As I reflect on these aforementioned concerns, complexities and tensions, I come to question what unboundedness entails in a world where humans tend to keep both other humans and nature bound. The ecological entanglement is unbound; however, we continue to create rigid boundaries and fragments of life. As people and the rest of life are restricted to boundaries, capital can move freely across borders. Has global capitalism really become the exception to boundedness? With these questions in mind, I seek to understand how this notion of boundedness contributes to the heightening of geopolitical tensions in our current global environmental crisis.

When we look at maps of the world, we observe the dividing lines that mark territorial boundaries at the macroscale level. These boundaries being dynamic are constantly changing with time and are embedded with endless power relations and tensions. Zooming into one of these territories shows us more and more subdivisions until we finally arrive at the experience of walking along these borders. Wall after wall… fence after fence… this feels strangely ordinary until the sudden realisation that these barriers are merely social and political constructs — anthropocentric attempts at separating from the ecological entanglement.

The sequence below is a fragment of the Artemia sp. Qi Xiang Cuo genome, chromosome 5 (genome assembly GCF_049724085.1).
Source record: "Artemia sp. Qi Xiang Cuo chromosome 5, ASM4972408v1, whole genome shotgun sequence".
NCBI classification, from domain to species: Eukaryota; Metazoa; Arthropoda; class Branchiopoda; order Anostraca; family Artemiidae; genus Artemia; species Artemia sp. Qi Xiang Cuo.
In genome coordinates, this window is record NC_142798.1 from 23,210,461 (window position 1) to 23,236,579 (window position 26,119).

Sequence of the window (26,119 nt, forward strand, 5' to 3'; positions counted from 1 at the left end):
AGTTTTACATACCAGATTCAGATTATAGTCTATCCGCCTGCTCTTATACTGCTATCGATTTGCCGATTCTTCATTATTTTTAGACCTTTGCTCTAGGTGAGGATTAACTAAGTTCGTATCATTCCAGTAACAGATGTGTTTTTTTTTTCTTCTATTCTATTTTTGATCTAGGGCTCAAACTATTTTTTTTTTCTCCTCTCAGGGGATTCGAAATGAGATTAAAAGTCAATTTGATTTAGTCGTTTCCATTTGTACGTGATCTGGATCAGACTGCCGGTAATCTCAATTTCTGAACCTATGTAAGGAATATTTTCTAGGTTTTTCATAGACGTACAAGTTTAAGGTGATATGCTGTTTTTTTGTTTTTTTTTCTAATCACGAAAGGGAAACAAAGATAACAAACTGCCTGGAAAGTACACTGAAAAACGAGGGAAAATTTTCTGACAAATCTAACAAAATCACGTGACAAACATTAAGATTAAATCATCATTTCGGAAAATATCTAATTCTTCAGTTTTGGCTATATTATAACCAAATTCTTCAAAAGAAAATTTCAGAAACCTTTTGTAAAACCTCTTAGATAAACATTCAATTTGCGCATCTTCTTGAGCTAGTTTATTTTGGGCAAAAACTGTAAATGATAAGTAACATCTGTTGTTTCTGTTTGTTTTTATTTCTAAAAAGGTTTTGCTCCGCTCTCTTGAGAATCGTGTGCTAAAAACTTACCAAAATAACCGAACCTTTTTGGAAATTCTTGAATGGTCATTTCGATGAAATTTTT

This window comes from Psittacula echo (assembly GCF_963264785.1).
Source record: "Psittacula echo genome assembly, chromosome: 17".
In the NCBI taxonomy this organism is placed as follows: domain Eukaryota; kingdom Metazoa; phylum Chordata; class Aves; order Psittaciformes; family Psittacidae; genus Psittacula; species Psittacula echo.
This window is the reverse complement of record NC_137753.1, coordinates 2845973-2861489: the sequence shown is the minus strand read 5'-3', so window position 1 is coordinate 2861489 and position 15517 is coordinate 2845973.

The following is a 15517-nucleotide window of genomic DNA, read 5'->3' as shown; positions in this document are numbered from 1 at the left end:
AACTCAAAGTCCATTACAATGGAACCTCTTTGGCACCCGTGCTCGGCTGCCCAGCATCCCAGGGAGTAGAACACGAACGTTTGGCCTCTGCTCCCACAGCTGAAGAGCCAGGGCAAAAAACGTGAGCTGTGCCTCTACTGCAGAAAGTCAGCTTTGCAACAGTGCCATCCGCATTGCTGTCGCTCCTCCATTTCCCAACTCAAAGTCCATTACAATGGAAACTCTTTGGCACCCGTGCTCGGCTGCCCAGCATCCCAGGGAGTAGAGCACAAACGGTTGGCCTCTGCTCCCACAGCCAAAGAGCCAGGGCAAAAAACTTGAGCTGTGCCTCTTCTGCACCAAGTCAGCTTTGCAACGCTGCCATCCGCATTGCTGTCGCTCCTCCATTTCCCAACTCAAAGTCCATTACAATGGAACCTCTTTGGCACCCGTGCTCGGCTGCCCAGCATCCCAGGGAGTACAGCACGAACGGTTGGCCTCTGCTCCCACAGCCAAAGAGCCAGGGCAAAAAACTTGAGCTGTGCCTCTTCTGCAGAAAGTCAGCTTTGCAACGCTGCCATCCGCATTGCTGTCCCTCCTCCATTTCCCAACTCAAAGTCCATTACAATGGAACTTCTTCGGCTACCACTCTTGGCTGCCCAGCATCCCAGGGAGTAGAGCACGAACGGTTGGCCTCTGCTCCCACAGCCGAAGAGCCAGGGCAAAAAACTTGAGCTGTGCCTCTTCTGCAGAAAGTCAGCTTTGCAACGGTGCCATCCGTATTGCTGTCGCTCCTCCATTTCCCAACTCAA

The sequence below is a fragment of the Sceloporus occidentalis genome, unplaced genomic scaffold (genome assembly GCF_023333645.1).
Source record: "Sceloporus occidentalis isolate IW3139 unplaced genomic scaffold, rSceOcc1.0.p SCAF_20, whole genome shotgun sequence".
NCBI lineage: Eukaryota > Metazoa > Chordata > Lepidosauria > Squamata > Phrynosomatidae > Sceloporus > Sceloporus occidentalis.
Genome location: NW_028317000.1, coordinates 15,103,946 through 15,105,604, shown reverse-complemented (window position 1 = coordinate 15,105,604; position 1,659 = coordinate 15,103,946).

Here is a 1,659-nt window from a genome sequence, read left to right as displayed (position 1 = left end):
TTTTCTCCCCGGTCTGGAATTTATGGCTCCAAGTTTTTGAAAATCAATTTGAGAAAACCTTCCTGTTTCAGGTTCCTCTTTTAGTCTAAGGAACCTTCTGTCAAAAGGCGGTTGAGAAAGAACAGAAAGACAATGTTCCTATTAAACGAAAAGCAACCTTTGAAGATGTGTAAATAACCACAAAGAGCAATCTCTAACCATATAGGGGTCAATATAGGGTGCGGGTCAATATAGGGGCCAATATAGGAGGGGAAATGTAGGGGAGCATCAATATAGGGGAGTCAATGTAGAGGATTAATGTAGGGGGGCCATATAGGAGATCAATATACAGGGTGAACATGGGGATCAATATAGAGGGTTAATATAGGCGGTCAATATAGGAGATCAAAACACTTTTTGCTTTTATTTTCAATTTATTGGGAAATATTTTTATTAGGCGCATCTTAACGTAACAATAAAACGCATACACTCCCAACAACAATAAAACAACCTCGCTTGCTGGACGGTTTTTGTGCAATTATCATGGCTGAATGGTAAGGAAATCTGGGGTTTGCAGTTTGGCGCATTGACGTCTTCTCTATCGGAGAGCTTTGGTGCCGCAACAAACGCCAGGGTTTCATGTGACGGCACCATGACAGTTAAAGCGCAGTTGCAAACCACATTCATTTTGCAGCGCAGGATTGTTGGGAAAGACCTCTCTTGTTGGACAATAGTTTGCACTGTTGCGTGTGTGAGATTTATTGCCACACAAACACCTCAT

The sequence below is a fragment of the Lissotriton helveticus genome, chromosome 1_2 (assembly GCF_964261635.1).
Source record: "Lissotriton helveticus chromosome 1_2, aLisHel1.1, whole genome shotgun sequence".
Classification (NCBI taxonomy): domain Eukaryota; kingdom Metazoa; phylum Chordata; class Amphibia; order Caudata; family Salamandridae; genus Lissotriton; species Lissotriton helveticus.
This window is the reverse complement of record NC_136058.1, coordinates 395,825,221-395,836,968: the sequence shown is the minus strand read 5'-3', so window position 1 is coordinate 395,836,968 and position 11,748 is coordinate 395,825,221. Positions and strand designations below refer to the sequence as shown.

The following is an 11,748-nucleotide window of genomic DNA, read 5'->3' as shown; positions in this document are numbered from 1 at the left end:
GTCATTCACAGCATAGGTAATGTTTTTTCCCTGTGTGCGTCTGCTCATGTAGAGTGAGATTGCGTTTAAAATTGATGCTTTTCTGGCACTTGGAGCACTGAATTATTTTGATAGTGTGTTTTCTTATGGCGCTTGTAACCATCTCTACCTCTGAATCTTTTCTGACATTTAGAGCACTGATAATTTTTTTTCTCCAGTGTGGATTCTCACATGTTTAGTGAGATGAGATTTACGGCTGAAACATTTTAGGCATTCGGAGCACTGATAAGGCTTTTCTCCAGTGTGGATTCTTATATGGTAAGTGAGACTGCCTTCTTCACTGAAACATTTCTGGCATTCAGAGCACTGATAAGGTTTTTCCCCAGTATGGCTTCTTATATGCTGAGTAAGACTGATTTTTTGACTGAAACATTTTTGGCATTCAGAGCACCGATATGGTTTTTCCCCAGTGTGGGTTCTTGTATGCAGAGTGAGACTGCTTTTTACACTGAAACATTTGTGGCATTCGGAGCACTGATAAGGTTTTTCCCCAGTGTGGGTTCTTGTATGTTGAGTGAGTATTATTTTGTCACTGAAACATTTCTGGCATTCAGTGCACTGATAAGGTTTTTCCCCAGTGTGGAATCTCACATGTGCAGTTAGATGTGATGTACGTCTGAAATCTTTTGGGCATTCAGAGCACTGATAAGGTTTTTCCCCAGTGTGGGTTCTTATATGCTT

The privatization of land, and therefore establishing of borders, can be traced to what author Jason W. Moore calls the Capitalocene, which focuses on the endless accumulation of wealth and commodification of the natural world in our current era [7]. This global drive for endless capital has strong links to environmental degradation, systematic oppression, and geopolitical conflict. The idea of capitalism as a way of organising nature is one that troubles me deeply as I actively attempt to bring attention to these issues through my practice.

edit wounds_4x6

WOUNDS, 2019.

Wounds_finalWOUNDS, 2019.

List of 21 current and emerging border conflicts (displayed from left to right):